NZ dollar may extend gains after RBA more upbeat on Australian, Chinese economies
By Paul McBeth
Aug. 7 (BusinessDesk) - The New Zealand dollar may extend gains after the Reserve Bank of Australia was slightly more upbeat about the prospects for the so-called 'Lucky Country' and less pessimistic on China's slowdown, as it kept its target cash rate unchanged at 3.5 percent.
The kiwi advanced to 82.02 US cents at 5pm in Wellington from 81.96 cents at 8.30am from 81.86 cents yesterday. The trade-weighted index crept up to 73.54 from 73.49 yesterday.
Australia's central bank kept the benchmark interest rate unchanged, while signalling it was more comfortable about the nation's growth prospects, even as inflation remains low.
Stoking optimism among investors, was Governor Glenn Stevens observation that "China's growth has moderated to a more sustainable pace, but does not appear to be slowing further," leaving Europe the "significant area of weakness." The Australian dollar slipped to US$1.0575 at 5pm in Wellington from US$1.0585 immediately before the announcement.
"The RBA was a bit more bullish for the currency from what the market expected," said Imre Speizer, market strategist at Westpac Banking in Auckland. A softer landing in the Chinese economy "will be supportive for the currency and it's possible the kiwi can break 82.25 US cents (in the London session), which is a key resistance."
The RBA's Stevens said monetary policy is easier than it was for most of 2011, with borrowing rates "a little below their medium-term averages."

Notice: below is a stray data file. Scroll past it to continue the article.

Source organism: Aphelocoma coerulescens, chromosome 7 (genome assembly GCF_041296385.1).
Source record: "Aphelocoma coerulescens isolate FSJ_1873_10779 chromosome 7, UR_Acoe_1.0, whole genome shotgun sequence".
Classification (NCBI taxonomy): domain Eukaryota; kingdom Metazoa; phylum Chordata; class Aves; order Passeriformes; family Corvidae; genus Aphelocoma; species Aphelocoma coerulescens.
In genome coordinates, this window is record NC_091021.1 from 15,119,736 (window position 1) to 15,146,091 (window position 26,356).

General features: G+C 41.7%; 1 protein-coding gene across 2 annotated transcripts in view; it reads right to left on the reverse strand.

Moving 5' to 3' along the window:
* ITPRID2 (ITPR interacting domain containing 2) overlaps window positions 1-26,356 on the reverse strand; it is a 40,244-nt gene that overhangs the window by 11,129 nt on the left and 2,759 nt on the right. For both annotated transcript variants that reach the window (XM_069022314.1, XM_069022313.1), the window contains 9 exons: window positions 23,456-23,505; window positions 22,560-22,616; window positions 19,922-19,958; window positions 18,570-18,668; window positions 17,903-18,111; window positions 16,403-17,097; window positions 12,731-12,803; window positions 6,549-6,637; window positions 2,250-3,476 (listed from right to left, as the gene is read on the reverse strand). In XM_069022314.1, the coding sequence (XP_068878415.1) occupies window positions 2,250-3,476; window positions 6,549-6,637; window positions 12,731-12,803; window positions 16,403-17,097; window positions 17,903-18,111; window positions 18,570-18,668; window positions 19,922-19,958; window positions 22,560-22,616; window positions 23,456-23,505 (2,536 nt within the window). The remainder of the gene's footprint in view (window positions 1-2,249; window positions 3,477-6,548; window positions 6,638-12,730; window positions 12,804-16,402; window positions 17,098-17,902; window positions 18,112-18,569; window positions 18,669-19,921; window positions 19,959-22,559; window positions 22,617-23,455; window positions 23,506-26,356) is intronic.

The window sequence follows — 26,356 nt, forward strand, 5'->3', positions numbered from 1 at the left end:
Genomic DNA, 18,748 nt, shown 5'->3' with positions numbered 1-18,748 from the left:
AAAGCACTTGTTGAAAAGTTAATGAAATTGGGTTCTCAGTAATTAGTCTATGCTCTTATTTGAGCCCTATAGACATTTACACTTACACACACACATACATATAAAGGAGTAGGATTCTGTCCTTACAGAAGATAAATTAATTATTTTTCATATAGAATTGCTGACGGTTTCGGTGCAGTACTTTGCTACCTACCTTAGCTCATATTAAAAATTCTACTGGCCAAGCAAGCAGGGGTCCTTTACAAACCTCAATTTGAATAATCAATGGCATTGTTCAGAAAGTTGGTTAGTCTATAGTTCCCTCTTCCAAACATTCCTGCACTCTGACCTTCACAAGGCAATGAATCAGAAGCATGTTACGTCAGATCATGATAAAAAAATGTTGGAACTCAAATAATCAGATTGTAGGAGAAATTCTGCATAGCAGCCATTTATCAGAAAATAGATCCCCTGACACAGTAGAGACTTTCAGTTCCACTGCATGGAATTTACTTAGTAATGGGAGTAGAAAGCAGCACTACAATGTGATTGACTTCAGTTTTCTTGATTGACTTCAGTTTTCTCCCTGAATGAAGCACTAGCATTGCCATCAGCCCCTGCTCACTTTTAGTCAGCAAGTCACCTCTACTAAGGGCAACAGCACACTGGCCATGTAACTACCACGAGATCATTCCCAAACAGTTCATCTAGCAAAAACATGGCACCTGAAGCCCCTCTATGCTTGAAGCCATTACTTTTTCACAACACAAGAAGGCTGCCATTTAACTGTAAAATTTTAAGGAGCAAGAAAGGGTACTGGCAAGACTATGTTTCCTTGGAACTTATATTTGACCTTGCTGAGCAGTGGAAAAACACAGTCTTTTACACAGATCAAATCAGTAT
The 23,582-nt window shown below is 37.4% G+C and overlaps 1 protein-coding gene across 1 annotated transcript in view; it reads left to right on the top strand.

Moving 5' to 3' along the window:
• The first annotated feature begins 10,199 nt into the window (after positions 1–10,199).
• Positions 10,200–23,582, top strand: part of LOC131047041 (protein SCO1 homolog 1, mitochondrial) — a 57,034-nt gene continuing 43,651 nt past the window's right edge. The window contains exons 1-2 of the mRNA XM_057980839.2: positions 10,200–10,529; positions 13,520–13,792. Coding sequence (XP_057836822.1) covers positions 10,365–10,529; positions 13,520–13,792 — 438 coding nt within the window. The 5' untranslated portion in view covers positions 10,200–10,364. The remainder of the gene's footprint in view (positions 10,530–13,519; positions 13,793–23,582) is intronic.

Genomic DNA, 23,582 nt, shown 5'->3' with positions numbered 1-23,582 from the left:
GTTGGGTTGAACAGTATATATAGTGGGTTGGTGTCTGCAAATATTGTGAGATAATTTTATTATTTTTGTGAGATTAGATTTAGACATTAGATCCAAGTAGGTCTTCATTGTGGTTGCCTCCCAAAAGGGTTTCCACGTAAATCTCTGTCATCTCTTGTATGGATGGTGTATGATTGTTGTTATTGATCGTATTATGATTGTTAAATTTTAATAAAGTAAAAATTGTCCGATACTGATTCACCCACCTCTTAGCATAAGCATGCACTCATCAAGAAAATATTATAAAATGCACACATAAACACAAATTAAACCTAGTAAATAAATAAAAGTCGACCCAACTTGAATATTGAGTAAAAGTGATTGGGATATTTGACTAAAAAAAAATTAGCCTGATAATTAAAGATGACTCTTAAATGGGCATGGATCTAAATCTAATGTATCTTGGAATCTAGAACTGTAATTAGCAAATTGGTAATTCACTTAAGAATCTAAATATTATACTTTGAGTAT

Speizer said the kiwi may trade between 82.25 US cents and 82.50 cents in Northern Hemisphere trading, with the prospect of a regional bailout for Spain and perhaps Italy stoking investor optimism on the other side of the world.
"There's still the hope the European Central Bank will do some bond intervention," he said.
New Zealand's household labour force survey is the next major local event on Thursday, with economists picking the unemployment rate fell to 6.5 percent in the three months ended June 30, from 6.7 percent in the first quarter.
Government figures today showed wage inflation was contained at an annual 2 percent pace, though accelerating at a faster pace than increasing consumer prices, while total hours worked picked up from a weak first quarter of the year.
Australian employment data set for release on Thursday will also capture the market's attention, with traders looking to test the health of that nation's labour market.
The kiwi was rose to 77.51 Australian cents from 77.44 cents yesterday, and was little changed at 64.18 yen from 64.21 yen. It inched up to 66.169 euro cents from 66.05 cents yesterday and increased to 52.60 pence from 52.50 pence.